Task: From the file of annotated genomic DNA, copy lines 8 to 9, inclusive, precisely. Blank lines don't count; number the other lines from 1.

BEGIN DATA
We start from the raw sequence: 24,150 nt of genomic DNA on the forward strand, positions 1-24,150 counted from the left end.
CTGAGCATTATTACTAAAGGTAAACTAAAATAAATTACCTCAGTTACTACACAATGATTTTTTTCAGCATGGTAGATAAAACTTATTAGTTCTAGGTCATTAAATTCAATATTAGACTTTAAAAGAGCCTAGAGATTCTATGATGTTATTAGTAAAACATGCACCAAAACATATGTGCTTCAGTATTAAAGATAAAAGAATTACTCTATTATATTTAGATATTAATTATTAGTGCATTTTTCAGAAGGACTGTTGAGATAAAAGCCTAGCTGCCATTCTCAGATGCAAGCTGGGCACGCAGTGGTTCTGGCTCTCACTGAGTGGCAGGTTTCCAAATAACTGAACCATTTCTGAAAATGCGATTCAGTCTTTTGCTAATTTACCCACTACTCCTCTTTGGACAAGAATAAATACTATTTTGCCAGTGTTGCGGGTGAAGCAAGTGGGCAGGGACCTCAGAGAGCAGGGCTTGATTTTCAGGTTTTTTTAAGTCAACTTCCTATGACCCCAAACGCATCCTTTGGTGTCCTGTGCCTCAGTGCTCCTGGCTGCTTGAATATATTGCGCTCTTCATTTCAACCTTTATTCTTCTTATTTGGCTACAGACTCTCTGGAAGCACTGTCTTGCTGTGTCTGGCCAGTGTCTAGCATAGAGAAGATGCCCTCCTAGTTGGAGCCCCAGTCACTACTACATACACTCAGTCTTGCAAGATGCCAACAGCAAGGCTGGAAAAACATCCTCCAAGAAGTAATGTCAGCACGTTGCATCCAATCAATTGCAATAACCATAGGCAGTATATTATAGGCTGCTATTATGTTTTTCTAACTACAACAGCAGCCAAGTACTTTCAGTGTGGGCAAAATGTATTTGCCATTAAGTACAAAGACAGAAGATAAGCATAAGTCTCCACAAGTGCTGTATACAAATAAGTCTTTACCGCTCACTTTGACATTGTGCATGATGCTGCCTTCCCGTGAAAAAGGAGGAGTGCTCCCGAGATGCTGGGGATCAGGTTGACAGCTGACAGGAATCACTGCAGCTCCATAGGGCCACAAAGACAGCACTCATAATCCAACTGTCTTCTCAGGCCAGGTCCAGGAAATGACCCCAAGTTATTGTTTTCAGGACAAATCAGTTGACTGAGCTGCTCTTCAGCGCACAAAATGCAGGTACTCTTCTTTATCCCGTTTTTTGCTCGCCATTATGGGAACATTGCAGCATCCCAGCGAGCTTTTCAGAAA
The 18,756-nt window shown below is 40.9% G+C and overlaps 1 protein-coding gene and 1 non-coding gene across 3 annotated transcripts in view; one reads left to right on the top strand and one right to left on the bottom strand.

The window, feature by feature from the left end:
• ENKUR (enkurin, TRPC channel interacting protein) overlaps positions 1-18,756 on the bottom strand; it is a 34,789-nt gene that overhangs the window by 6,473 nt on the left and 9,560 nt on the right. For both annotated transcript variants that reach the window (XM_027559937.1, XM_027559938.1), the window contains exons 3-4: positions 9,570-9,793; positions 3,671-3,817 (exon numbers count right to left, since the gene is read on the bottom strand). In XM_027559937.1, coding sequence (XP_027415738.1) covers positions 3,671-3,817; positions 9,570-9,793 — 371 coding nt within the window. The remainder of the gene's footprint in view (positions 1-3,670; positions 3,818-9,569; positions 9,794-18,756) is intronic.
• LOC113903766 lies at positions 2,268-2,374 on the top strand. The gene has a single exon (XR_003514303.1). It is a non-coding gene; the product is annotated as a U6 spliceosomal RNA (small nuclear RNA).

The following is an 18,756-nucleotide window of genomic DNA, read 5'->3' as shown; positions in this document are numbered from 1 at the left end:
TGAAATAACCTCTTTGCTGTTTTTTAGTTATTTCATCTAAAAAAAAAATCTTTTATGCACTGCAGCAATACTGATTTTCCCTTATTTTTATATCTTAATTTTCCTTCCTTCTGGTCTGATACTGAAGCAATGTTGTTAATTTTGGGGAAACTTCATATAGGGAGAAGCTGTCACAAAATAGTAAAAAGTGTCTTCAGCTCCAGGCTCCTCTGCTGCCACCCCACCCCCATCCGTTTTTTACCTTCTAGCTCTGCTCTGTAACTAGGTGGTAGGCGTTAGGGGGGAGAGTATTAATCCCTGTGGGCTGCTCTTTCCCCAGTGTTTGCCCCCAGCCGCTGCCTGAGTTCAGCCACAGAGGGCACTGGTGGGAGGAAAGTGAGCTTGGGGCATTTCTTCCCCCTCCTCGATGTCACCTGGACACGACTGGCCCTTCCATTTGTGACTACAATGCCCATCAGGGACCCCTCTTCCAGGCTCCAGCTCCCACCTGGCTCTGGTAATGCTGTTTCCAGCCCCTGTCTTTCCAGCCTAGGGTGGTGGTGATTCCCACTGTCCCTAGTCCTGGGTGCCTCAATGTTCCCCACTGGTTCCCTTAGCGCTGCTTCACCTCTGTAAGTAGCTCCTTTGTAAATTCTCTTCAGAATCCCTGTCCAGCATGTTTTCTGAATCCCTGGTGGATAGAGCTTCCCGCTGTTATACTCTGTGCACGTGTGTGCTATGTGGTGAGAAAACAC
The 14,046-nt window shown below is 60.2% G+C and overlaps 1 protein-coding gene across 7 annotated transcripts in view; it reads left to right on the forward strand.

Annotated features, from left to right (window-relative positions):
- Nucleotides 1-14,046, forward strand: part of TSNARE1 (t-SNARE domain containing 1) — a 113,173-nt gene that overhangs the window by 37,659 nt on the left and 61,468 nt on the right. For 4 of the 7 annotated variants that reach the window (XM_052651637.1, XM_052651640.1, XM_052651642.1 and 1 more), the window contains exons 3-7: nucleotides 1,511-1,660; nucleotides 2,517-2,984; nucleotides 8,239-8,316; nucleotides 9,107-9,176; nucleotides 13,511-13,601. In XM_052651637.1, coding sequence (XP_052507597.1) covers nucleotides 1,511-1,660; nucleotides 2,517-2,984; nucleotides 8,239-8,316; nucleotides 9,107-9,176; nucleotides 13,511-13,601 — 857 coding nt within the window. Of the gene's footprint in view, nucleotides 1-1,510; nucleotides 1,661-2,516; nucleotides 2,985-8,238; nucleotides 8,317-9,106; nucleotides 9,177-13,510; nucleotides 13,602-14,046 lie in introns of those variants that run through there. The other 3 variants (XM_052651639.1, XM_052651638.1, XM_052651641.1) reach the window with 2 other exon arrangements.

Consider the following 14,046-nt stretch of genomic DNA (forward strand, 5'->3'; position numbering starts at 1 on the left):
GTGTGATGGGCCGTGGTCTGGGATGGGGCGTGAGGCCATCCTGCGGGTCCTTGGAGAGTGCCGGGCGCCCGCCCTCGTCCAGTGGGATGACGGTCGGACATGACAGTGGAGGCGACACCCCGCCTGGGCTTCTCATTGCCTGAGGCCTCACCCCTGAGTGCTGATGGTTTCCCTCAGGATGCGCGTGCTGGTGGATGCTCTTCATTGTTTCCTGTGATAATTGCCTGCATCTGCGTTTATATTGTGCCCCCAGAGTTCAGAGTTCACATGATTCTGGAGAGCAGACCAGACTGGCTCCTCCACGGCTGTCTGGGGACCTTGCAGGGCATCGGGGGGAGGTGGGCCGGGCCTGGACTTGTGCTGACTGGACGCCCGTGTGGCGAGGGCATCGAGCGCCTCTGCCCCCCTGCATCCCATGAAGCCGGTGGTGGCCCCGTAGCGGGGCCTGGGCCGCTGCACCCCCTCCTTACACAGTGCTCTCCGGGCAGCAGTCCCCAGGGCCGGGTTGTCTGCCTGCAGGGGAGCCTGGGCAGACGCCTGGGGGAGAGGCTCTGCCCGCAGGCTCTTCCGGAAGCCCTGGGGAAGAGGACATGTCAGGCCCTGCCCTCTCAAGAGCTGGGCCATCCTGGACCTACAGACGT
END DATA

TGAAATAACCTCTTTGCTGTTTTTTAGTTATTTCATCTAAAAAAAAAATCTTTTATGCACTGCAGCAATACTGATTTTCCCTTATTTTTATATCTTAATTTTCCTTCCTTCTGGTCTGATACTGAAGCAATGTTGTTAATTTTGGGGAAACTTCATATAGGGAGAAGCTGTCACAAAATAGTAAAAAGTGTCTTCAGCTCCAGGCTCCTCTGCTGCCACCCCACCCCCATCCGTTTTTTACCTTCTAGCTCTGCTCTGTAACTAGGTGGTAGGCGTTAGGGGGGAGAGTATTAATCCCTGTGGGCTGCTCTTTCCCCAGTGTTTGCCCCCAGCCGCTGCCTGAGTTCAGCCACAGAGGGCACTGGTGGGAGGAAAGTGAGCTTGGGGCATTTCTTCCCCCTCCTCGATGTCACCTGGACACGACTGGCCCTTCCATTTGTGACTACAATGCCCATCAGGGACCCCTCTTCCAGGCTCCAGCTCCCACCTGGCTCTGGTAATGCTGTTTCCAGCCCCTGTCTTTCCAGCCTAGGGTGGTGGTGATTCCCACTGTCCCTAGTCCTGGGTGCCTCAATGTTCCCCACTGGTTCCCTTAGCGCTGCTTCACCTCTGTAAGTAGCTCCTTTGTAAATTCTCTTCAGAATCCCTGTCCAGCATGTTTTCTGAATCCCTGGTGGATAGAGCTTCCCGCTGTTATACTCTGTGCACGTGTGTGCTATGTGGTGAGAAAACAC
The 14,046-nt window shown below is 60.2% G+C and overlaps 1 protein-coding gene across 7 annotated transcripts in view; it reads left to right on the forward strand.